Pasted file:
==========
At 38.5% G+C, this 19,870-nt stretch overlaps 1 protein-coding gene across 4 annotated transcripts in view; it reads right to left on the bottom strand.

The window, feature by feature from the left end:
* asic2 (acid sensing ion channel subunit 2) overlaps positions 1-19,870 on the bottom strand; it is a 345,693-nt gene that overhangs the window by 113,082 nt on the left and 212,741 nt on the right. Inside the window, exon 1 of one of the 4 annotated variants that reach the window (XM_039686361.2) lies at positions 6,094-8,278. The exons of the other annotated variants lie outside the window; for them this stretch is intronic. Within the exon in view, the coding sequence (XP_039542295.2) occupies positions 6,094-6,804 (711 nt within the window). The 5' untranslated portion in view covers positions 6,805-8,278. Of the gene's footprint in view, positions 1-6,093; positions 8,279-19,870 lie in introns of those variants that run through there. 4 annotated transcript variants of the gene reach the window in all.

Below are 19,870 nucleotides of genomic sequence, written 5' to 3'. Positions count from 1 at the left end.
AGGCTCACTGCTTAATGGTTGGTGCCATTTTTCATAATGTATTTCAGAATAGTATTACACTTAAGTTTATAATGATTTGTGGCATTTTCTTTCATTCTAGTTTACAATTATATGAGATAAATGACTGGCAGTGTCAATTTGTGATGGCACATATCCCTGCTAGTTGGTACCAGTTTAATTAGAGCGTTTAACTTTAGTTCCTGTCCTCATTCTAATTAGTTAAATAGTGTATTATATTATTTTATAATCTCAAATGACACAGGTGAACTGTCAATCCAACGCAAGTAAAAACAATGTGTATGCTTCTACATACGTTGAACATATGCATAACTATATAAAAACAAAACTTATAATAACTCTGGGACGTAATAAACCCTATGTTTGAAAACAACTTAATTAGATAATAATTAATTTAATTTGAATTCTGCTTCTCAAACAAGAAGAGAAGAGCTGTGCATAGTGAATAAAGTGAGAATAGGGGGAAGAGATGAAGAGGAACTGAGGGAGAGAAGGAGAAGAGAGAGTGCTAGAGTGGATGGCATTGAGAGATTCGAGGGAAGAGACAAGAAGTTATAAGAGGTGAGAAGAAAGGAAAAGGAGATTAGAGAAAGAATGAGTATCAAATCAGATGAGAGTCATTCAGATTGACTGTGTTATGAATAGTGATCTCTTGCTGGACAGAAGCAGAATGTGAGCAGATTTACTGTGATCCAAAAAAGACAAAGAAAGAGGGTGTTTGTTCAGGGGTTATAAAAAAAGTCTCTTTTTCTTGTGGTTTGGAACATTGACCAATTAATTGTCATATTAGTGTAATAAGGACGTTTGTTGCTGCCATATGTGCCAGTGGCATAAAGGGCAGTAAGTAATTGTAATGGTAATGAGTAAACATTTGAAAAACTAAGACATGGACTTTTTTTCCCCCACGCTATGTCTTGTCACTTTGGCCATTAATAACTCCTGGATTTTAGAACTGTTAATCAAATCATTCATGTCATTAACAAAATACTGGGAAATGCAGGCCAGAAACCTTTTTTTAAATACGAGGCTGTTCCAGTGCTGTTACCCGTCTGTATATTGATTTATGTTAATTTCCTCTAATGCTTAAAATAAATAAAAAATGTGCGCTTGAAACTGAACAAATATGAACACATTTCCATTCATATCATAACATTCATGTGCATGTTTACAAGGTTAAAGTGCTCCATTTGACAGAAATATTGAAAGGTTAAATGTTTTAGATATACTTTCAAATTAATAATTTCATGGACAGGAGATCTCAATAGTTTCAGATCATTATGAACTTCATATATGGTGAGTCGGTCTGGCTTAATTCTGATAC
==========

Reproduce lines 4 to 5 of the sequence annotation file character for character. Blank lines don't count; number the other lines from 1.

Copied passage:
Below are 19,870 nucleotides of genomic sequence, written 5' to 3'. Positions count from 1 at the left end.
AGGCTCACTGCTTAATGGTTGGTGCCATTTTTCATAATGTATTTCAGAATAGTATTACACTTAAGTTTATAATGATTTGTGGCATTTTCTTTCATTCTAGTTTACAATTATATGAGATAAATGACTGGCAGTGTCAATTTGTGATGGCACATATCCCTGCTAGTTGGTACCAGTTTAATTAGAGCGTTTAACTTTAGTTCCTGTCCTCATTCTAATTAGTTAAATAGTGTATTATATTATTTTATAATCTCAAATGACACAGGTGAACTGTCAATCCAACGCAAGTAAAAACAATGTGTATGCTTCTACATACGTTGAACATATGCATAACTATATAAAAACAAAACTTATAATAACTCTGGGACGTAATAAACCCTATGTTTGAAAACAACTTAATTAGATAATAATTAATTTAATTTGAATTCTGCTTCTCAAACAAGAAGAGAAGAGCTGTGCATAGTGAATAAAGTGAGAATAGGGGGAAGAGATGAAGAGGAACTGAGGGAGAGAAGGAGAAGAGAGAGTGCTAGAGTGGATGGCATTGAGAGATTCGAGGGAAGAGACAAGAAGTTATAAGAGGTGAGAAGAAAGGAAAAGGAGATTAGAGAAAGAATGAGTATCAAATCAGATGAGAGTCATTCAGATTGACTGTGTTATGAATAGTGATCTCTTGCTGGACAGAAGCAGAATGTGAGCAGATTTACTGTGATCCAAAAAAGACAAAGAAAGAGGGTGTTTGTTCAGGGGTTATAAAAAAAGTCTCTTTTTCTTGTGGTTTGGAACATTGACCAATTAATTGTCATATTAGTGTAATAAGGACGTTTGTTGCTGCCATATGTGCCAGTGGCATAAAGGGCAGTAAGTAATTGTAATGGTAATGAGTAAACATTTGAAAAACTAAGACATGGACTTTTTTTCCCCCACGCTATGTCTTGTCACTTTGGCCATTAATAACTCCTGGATTTTAGAACTGTTAATCAAATCATTCATGTCATTAACAAAATACTGGGAAATGCAGGCCAGAAACCTTTTTTTAAATACGAGGCTGTTCCAGTGCTGTTACCCGTCTGTATATTGATTTATGTTAATTTCCTCTAATGCTTAAAATAAATAAAAAATGTGCGCTTGAAACTGAACAAATATGAACACATTTCCATTCATATCATAACATTCATGTGCATGTTTACAAGGTTAAAGTGCTCCATTTGACAGAAATATTGAAAGGTTAAATGTTTTAGATATACTTTCAAATTAATAATTTCATGGACAGGAGATCTCAATAGTTTCAGATCATTATGAACTTCATATATGGTGAGTCGGTCTGGCTTAATTCTGATAC